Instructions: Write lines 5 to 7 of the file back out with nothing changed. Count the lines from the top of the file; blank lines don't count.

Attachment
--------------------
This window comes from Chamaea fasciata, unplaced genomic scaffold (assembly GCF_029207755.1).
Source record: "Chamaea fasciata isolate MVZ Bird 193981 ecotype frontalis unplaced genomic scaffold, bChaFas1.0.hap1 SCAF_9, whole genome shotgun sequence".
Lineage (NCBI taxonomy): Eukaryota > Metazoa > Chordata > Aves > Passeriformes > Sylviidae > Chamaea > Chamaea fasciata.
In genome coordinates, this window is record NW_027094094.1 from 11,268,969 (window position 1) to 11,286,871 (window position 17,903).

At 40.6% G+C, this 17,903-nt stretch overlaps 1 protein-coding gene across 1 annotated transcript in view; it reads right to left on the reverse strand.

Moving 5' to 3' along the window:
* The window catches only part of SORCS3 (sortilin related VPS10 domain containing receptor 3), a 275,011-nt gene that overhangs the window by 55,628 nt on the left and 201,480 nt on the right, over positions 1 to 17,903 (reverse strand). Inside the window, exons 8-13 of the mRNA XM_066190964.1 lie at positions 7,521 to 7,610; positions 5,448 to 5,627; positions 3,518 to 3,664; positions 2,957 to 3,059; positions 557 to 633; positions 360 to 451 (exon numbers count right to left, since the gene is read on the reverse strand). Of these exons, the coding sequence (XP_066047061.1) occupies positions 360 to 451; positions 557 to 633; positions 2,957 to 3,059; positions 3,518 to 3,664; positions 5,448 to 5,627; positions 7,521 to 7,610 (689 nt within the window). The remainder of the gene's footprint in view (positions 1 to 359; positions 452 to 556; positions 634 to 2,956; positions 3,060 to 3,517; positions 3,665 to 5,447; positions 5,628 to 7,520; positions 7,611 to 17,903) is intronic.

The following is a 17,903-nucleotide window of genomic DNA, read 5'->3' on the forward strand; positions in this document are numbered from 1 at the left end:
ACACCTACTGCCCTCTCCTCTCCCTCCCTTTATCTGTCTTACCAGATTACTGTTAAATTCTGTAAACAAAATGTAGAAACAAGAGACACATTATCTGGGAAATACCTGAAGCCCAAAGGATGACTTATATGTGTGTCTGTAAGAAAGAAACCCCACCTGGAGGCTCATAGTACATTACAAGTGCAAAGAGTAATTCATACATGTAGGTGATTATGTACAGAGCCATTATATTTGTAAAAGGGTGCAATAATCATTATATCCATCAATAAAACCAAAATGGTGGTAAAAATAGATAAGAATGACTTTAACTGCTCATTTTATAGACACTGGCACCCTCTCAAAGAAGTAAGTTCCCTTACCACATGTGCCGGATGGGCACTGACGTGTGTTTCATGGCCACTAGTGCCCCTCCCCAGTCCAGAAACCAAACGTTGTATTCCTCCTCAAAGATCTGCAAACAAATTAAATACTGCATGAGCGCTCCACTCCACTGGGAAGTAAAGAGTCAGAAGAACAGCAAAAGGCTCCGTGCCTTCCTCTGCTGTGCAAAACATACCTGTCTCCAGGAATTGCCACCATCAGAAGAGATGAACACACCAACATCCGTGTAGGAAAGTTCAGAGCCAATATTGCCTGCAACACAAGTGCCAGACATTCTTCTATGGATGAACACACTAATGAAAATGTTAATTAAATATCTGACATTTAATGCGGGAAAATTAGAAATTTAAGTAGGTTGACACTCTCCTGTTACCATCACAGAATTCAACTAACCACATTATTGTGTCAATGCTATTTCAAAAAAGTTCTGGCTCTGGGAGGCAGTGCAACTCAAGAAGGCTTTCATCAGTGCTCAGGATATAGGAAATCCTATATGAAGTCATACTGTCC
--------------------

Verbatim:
At 40.6% G+C, this 17,903-nt stretch overlaps 1 protein-coding gene across 1 annotated transcript in view; it reads right to left on the reverse strand.

Moving 5' to 3' along the window:
* The window catches only part of SORCS3 (sortilin related VPS10 domain containing receptor 3), a 275,011-nt gene that overhangs the window by 55,628 nt on the left and 201,480 nt on the right, over positions 1 to 17,903 (reverse strand). Inside the window, exons 8-13 of the mRNA XM_066190964.1 lie at positions 7,521 to 7,610; positions 5,448 to 5,627; positions 3,518 to 3,664; positions 2,957 to 3,059; positions 557 to 633; positions 360 to 451 (exon numbers count right to left, since the gene is read on the reverse strand). Of these exons, the coding sequence (XP_066047061.1) occupies positions 360 to 451; positions 557 to 633; positions 2,957 to 3,059; positions 3,518 to 3,664; positions 5,448 to 5,627; positions 7,521 to 7,610 (689 nt within the window). The remainder of the gene's footprint in view (positions 1 to 359; positions 452 to 556; positions 634 to 2,956; positions 3,060 to 3,517; positions 3,665 to 5,447; positions 5,628 to 7,520; positions 7,611 to 17,903) is intronic.